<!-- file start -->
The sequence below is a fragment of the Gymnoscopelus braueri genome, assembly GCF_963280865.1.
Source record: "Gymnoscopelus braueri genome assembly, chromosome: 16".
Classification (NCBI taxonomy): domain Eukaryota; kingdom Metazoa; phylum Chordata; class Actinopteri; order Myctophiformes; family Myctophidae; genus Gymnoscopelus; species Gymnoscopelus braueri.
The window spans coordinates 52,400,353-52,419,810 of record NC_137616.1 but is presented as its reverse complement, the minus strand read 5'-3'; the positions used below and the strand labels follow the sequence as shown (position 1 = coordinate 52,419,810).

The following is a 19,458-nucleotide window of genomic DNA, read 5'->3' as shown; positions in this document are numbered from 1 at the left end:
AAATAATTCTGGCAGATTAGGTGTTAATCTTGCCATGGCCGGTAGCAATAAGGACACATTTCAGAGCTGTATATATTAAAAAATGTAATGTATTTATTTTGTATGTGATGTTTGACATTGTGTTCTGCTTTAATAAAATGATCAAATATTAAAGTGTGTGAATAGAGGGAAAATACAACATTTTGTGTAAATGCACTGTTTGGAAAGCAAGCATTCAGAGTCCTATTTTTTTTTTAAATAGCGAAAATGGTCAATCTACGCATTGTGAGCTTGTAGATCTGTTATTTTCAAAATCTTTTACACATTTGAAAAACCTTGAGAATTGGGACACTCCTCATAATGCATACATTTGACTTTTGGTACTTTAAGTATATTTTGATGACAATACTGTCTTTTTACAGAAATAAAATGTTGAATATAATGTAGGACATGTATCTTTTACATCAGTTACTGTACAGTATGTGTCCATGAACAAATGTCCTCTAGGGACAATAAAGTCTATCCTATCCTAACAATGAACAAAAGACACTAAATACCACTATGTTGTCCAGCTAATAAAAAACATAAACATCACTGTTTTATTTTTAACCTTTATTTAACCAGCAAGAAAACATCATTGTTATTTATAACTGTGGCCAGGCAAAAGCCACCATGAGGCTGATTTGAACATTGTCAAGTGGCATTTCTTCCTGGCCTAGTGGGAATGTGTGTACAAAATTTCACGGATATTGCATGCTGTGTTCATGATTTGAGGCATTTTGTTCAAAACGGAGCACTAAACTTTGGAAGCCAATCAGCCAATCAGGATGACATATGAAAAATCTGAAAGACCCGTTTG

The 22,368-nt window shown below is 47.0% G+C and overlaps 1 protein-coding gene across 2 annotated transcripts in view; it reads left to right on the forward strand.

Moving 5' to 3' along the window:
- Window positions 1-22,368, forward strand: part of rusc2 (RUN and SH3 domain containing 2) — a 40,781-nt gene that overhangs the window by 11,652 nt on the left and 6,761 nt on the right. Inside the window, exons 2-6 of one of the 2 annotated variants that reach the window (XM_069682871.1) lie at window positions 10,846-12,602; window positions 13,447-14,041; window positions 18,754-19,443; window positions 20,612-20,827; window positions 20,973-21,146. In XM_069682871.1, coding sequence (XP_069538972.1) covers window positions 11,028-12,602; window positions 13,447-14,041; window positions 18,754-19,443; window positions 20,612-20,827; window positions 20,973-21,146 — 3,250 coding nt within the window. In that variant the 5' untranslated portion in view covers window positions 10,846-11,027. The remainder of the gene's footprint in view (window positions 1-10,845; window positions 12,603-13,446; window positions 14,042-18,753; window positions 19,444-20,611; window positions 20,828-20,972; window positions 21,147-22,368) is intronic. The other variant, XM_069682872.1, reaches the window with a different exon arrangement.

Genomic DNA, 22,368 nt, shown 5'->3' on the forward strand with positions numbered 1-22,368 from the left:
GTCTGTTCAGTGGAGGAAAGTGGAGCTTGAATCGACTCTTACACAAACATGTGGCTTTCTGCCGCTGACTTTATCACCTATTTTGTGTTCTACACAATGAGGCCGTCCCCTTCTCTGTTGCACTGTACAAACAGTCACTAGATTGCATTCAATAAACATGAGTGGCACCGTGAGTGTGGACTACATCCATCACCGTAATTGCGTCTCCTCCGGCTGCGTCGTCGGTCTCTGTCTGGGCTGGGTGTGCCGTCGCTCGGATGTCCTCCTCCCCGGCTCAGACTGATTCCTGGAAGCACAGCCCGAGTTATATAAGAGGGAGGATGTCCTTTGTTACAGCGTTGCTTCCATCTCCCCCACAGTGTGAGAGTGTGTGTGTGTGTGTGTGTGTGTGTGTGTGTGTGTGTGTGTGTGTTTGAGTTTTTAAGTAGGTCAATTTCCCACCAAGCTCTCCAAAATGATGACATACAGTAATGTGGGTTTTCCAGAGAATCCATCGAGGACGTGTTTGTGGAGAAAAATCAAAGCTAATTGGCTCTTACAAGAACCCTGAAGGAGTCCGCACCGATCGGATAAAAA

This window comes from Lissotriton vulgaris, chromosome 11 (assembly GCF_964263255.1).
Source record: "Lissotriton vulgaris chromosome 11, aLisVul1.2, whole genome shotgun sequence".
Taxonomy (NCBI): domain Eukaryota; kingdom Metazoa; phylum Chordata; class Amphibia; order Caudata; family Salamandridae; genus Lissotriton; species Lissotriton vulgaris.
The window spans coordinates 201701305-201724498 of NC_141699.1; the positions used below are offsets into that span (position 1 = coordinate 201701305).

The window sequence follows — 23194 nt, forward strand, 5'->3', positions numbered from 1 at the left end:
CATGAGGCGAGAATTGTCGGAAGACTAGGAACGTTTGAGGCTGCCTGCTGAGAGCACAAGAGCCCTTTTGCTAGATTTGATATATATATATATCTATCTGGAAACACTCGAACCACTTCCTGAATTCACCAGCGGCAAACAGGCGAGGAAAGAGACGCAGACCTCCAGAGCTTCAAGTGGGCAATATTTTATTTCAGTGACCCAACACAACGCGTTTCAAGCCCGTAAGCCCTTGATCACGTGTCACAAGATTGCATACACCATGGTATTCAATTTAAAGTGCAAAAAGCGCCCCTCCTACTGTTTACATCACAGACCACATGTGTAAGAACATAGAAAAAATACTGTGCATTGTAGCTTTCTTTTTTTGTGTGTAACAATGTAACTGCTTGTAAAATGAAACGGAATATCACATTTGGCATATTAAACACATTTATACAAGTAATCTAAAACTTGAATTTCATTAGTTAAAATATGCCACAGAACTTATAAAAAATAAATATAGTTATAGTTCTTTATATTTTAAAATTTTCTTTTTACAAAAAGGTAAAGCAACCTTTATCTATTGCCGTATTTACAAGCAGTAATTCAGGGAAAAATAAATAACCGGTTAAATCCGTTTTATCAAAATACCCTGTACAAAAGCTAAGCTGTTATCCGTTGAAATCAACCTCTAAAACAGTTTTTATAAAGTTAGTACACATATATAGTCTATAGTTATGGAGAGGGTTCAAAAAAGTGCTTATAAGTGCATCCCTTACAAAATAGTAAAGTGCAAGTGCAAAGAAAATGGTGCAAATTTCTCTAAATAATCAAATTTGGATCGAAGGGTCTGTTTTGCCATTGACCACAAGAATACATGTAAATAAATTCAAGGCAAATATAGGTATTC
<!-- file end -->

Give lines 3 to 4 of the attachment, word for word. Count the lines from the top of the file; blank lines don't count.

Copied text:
Classification (NCBI taxonomy): domain Eukaryota; kingdom Metazoa; phylum Chordata; class Actinopteri; order Myctophiformes; family Myctophidae; genus Gymnoscopelus; species Gymnoscopelus braueri.
The window spans coordinates 52,400,353-52,419,810 of record NC_137616.1 but is presented as its reverse complement, the minus strand read 5'-3'; the positions used below and the strand labels follow the sequence as shown (position 1 = coordinate 52,419,810).